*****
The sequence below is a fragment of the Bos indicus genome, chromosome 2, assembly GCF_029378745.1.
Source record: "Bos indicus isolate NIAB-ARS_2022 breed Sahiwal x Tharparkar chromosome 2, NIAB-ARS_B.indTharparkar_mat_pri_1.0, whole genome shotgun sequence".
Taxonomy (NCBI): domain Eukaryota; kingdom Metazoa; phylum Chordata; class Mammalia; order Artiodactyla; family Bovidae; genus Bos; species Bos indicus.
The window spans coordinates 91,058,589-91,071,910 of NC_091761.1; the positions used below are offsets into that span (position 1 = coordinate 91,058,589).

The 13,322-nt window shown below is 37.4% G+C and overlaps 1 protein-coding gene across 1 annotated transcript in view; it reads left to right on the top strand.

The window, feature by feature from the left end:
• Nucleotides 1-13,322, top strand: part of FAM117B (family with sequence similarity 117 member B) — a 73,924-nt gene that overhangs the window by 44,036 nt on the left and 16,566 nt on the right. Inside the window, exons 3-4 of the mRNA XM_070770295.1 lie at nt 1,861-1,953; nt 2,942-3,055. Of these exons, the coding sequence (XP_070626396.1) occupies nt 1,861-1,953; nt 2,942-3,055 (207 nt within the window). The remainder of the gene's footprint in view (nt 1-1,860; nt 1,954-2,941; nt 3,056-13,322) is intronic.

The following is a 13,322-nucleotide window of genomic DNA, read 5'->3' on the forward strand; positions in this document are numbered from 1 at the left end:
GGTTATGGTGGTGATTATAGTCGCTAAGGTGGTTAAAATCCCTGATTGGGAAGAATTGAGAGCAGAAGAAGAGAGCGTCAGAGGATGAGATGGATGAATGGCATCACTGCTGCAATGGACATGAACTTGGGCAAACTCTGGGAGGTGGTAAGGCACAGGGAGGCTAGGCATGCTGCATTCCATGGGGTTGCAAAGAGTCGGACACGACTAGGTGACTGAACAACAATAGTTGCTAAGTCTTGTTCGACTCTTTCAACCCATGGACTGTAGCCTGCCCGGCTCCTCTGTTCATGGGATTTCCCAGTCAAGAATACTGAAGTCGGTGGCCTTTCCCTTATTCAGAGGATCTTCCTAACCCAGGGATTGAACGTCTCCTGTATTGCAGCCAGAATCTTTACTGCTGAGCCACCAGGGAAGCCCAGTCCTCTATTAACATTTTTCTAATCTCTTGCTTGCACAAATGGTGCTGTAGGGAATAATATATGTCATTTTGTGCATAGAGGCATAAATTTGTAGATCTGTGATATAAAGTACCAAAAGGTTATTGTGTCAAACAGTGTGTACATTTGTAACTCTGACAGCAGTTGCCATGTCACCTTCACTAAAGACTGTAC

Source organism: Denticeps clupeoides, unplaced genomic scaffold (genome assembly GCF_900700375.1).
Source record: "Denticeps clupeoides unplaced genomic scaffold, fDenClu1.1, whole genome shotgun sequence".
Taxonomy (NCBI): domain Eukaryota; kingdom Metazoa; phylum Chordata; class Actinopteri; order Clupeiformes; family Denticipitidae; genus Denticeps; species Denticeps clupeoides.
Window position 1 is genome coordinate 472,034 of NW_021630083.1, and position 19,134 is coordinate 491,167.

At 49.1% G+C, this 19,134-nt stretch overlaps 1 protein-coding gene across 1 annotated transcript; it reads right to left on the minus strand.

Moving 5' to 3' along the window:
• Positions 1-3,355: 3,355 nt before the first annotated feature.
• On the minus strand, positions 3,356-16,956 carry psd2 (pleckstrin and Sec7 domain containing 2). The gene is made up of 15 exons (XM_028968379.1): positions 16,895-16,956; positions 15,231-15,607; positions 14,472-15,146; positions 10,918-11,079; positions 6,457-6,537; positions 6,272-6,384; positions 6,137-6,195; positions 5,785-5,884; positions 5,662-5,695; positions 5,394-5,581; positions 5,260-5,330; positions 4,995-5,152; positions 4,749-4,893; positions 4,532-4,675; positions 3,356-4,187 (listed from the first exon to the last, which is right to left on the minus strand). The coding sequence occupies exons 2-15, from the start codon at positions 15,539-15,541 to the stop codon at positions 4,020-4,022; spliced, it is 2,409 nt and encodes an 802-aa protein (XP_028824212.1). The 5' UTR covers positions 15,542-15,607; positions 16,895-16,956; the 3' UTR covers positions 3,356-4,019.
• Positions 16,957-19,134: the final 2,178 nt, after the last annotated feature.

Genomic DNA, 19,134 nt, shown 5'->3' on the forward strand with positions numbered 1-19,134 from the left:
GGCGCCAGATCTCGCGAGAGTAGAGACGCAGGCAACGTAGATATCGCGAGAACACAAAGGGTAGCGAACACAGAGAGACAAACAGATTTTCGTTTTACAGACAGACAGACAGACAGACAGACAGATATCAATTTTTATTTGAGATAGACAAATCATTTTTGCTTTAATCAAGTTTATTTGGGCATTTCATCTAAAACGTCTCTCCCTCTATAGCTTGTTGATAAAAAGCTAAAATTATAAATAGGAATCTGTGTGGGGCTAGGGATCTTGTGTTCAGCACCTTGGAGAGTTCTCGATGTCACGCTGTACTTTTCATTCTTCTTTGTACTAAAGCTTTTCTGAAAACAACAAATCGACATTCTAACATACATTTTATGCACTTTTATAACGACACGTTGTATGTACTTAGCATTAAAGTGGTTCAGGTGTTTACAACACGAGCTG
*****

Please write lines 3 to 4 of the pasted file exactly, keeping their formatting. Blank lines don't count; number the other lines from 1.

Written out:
Taxonomy (NCBI): domain Eukaryota; kingdom Metazoa; phylum Chordata; class Mammalia; order Artiodactyla; family Bovidae; genus Bos; species Bos indicus.
The window spans coordinates 91,058,589-91,071,910 of NC_091761.1; the positions used below are offsets into that span (position 1 = coordinate 91,058,589).